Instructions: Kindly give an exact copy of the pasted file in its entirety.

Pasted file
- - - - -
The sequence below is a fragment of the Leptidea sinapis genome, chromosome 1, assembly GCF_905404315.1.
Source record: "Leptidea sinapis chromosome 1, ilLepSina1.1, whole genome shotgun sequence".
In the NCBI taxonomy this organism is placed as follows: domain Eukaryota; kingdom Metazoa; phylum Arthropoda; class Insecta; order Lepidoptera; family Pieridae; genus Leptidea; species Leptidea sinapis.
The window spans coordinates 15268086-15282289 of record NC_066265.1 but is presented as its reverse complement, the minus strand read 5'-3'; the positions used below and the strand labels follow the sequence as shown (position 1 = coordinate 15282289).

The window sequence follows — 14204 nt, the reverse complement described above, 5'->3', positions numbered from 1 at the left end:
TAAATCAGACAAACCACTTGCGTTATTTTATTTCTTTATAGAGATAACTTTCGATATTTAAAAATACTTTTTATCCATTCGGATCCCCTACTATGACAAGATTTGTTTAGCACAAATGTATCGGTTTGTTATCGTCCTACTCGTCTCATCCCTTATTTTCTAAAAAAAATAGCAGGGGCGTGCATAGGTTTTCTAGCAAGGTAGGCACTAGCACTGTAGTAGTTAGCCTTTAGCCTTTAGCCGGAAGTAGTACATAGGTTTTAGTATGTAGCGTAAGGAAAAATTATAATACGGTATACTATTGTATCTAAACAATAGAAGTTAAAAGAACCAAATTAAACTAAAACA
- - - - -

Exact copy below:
The sequence below is a fragment of the Leptidea sinapis genome, chromosome 1, assembly GCF_905404315.1.
Source record: "Leptidea sinapis chromosome 1, ilLepSina1.1, whole genome shotgun sequence".
In the NCBI taxonomy this organism is placed as follows: domain Eukaryota; kingdom Metazoa; phylum Arthropoda; class Insecta; order Lepidoptera; family Pieridae; genus Leptidea; species Leptidea sinapis.
The window spans coordinates 15268086-15282289 of record NC_066265.1 but is presented as its reverse complement, the minus strand read 5'-3'; the positions used below and the strand labels follow the sequence as shown (position 1 = coordinate 15282289).

The window sequence follows — 14204 nt, the reverse complement described above, 5'->3', positions numbered from 1 at the left end:
TAAATCAGACAAACCACTTGCGTTATTTTATTTCTTTATAGAGATAACTTTCGATATTTAAAAATACTTTTTATCCATTCGGATCCCCTACTATGACAAGATTTGTTTAGCACAAATGTATCGGTTTGTTATCGTCCTACTCGTCTCATCCCTTATTTTCTAAAAAAAATAGCAGGGGCGTGCATAGGTTTTCTAGCAAGGTAGGCACTAGCACTGTAGTAGTTAGCCTTTAGCCTTTAGCCGGAAGTAGTACATAGGTTTTAGTATGTAGCGTAAGGAAAAATTATAATACGGTATACTATTGTATCTAAACAATAGAAGTTAAAAGAACCAAATTAAACTAAAACA